Addiction Recovery

How to Stop an Addiction? 15 Actionable Steps To Help You Stop Any Addiction For Good

Many people think that all the addict needs is greater self-control and willpower.

“If he could just try harder, surely he could stop drinking.”

But nothing could be further from the truth – relying on willpower alone is what’s preventing an addict from recovering.

You might be able to get off an addiction for a week or month, but without a plan, you’re very likely to relapse.

Some people believe that if you can show an addict how his addiction is hurting his health or throw out his mood changer, the problem will be solved.

But the truth is, neither the lack of information, not the supply is the problem.

Overcoming an addiction requires a new way of thinking about it.

In other words, the source of addiction isn’t the individual substance or activity so much as his way of thinking.

In this article, you’re going to learn how to stop an addiction by changing your way of thinking.

Ready? Let’s get started!

We Are All Vulnerable

An addict used to be some other guy. A product of an impoverished upbringing or someone mentally disturbed – not someone who functioned, for the most part, “normally.”

However, addiction doesn’t fit that stereotype in today’s society – a society that is generating addictive vulnerability. Addictions are happening to people of all colors and all classes.

The addictive personality exists on a continuum. We are vulnerable to different degrees to addictions based on who we are inside – not our upbringing, or how much money we make, or where we live.

Some addictions, such as to work, shopping, sex, and even exercise might seem harmless enough, but when the activity becomes an end in itself, it becomes problematic.

When Does A Habit Become An Addiction?


Most people share the misconceptions that if you’re doing it every day, you must be addicted, which implies that if you’re not doing it every day, then you can’t possibly be addicted.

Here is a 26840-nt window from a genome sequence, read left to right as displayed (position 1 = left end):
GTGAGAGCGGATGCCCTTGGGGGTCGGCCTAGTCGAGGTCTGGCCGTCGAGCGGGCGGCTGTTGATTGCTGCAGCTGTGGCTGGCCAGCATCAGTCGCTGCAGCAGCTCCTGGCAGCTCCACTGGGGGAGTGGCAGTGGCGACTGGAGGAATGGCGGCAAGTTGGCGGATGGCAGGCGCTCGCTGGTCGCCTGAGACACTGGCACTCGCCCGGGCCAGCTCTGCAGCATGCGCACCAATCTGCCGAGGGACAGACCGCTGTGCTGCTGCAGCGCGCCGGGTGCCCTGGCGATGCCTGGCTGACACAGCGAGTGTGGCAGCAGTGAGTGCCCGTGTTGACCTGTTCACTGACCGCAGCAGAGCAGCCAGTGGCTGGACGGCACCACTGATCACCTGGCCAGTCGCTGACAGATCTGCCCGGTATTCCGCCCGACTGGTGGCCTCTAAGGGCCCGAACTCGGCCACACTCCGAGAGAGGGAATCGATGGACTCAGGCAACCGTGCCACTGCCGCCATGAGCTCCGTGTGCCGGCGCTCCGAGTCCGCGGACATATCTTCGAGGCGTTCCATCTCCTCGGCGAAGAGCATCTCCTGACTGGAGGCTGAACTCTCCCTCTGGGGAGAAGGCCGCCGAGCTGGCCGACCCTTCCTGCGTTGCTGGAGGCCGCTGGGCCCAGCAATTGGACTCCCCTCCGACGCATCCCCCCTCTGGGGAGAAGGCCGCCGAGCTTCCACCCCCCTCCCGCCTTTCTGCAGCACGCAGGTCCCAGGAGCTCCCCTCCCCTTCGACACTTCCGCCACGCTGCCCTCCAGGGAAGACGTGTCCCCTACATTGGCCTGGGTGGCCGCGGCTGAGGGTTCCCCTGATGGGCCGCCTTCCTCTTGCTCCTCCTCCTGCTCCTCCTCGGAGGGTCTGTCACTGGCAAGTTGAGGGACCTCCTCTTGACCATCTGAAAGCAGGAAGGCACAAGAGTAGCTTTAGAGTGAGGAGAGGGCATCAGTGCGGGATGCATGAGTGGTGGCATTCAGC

The truth is the majority of addicts are not daily users of their drug. Instead, they would alternate periods of daily use with periods of controlled use or abstinence.

However, given the profound biochemical effects on the brain of many substances, such as nicotine, caffeine, sugar, cocaine, and alcohol, the daily use of them often lead to addiction.

The quantity of the substance isn’t a sign of addiction either. A person can be a smoker, for instance, and have only one or two cigarettes a day —if they are exerting tight control over the urge to smoke more.

It is not the frequency nor the quantity that matters so much as how the drug is affecting you.

3 Cardinal Signs of Addiction

1. Obsession

When you’re addicted to something, it consumes a good deal of your time, energy, and attention.

If you’re close to engage in the activity, you may experience feelings of anxiety and excitement that don’t let up until you actually get to do it.

2. Negative Consequences

Another key factor that distinguishes a good habit from an addiction is that an addiction, eventually, turns against you.

Your addictive behavior can produce pleasure, relief, and other payoffs in the short term but eventually lead to pain, shame, isolation, and more problems in the long term.

The negative consequences affect many areas of a person’s life, including relationships, work, finances, mental health, physical health.

3. A Lack of Control

Despite the negative consequences you experience, when you’re addicted, you’re usually unable to stop or control the behavior – despite the promises you made to yourself and others.

In other words,

It’s an addiction if it’s causing problems but you keep doing it anyway.

The other distinguishing factor is the reason why you’re using the drug or activity – if you’re drinking to numb painful emotions, for instance, chances are it’s an addiction.